Tuesday, August 19, 2014
From a somewhat rambling Mark Steyn column comes word of one of the most ridiculous
regulations I have ever heard of:
I'm still hopping mad about the US Government's bagpipe crackdown. The international piping scene is basically Scotland, Canada and the north-eastern US. On the Atlantic seaboard, it's a cross-border community. Yet since the end of June the official position of the United States Government is that, if someone from northern New Hampshire competes in a bagpipe championship in Quebec, he cannot take his pipes through any US/Canadian land border crossing. So instead of a pleasant three-hour drive from Montreal back to New Hampshire, he has to fly from Montreal to Boston and then drive all the way back, more than doubling the time and vastly increasing the cost.This reminds me of a thought I had this morning. Many people expect the government to arbitrate everything because they do not think that individuals have any ability to be objective, let alone any reason to do so. (And yet it seems that it never occurs to many of these same people that the government is staffed by "imperfect" humans.)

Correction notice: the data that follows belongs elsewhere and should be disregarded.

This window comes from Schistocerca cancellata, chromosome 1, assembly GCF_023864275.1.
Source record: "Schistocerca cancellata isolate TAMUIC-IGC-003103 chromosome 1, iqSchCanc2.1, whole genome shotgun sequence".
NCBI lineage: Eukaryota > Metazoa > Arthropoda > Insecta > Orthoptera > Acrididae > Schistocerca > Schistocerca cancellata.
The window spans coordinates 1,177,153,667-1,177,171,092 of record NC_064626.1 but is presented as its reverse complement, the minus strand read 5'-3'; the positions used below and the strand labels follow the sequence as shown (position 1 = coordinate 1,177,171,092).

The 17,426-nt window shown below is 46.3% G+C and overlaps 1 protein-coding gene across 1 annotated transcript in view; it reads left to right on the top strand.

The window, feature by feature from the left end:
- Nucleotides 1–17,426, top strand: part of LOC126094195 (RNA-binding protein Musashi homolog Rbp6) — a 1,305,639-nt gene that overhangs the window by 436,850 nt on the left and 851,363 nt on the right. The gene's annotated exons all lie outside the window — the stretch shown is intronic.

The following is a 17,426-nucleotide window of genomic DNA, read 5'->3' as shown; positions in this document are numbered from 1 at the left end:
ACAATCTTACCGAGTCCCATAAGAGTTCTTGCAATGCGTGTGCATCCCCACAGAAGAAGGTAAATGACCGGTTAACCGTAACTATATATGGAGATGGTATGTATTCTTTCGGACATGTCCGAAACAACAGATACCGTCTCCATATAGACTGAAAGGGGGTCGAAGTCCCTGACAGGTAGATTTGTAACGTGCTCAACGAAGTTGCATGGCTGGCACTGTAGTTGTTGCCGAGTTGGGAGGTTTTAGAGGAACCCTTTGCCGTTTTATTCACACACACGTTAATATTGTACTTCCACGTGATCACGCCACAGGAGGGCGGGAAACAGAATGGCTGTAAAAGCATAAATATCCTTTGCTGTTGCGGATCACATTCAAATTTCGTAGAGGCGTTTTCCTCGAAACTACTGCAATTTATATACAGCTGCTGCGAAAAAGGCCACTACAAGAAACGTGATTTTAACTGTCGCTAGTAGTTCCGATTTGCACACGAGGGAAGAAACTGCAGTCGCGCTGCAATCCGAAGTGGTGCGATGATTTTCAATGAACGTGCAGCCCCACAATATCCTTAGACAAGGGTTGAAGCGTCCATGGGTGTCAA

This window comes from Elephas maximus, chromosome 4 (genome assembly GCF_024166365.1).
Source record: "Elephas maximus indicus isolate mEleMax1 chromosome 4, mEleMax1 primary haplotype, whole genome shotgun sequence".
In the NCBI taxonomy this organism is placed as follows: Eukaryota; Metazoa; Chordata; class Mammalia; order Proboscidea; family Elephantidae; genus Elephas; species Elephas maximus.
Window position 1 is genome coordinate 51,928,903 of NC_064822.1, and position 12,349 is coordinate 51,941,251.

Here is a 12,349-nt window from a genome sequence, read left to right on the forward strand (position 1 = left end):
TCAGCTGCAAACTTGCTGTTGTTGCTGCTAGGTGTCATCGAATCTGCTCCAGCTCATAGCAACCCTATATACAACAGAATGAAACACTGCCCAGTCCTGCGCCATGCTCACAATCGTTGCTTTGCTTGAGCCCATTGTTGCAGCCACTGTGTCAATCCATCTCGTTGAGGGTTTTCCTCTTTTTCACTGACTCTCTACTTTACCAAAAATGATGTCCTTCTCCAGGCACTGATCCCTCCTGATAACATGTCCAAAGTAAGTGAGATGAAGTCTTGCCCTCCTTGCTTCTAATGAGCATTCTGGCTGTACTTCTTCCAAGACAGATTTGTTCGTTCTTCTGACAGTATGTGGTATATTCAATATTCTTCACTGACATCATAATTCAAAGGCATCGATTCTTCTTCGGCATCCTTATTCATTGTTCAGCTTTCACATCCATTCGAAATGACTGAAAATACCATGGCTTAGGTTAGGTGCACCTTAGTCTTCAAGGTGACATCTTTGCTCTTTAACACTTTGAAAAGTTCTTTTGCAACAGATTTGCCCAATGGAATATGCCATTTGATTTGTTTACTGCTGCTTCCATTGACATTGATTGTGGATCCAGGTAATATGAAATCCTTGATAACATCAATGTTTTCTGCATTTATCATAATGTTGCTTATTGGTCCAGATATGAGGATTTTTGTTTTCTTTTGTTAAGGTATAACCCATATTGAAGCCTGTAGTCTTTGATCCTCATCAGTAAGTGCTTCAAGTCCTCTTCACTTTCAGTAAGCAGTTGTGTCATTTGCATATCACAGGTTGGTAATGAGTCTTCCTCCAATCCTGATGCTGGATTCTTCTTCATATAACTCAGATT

[U]nder the insanity of America's hyper-regulatory tyranny, you now have to register musical instruments with the US Department of Fish & Wildlife.
And, even if you do, you still can't drive that instrument over a US/Canadian land border.
The above is an example of the kind of result this gets -- something completely inane that has the force of law. Most people will be unconcerned, since this involves mere inconvenience to a small number of people who play an oddball instrument, but, in principle, anyone can -- and many often do -- find themselves on the wrong side of ridiculous government rules and facing real consequences.
You may realistically laugh at the bagpipers now, only to find yourself facing prison time later. That is where the pro-regulatory, pro-central planning mentality has already gotten us. It's high time to question the wisdom of trusting the government to know what is best.
Today: Corrected Mike to Mark.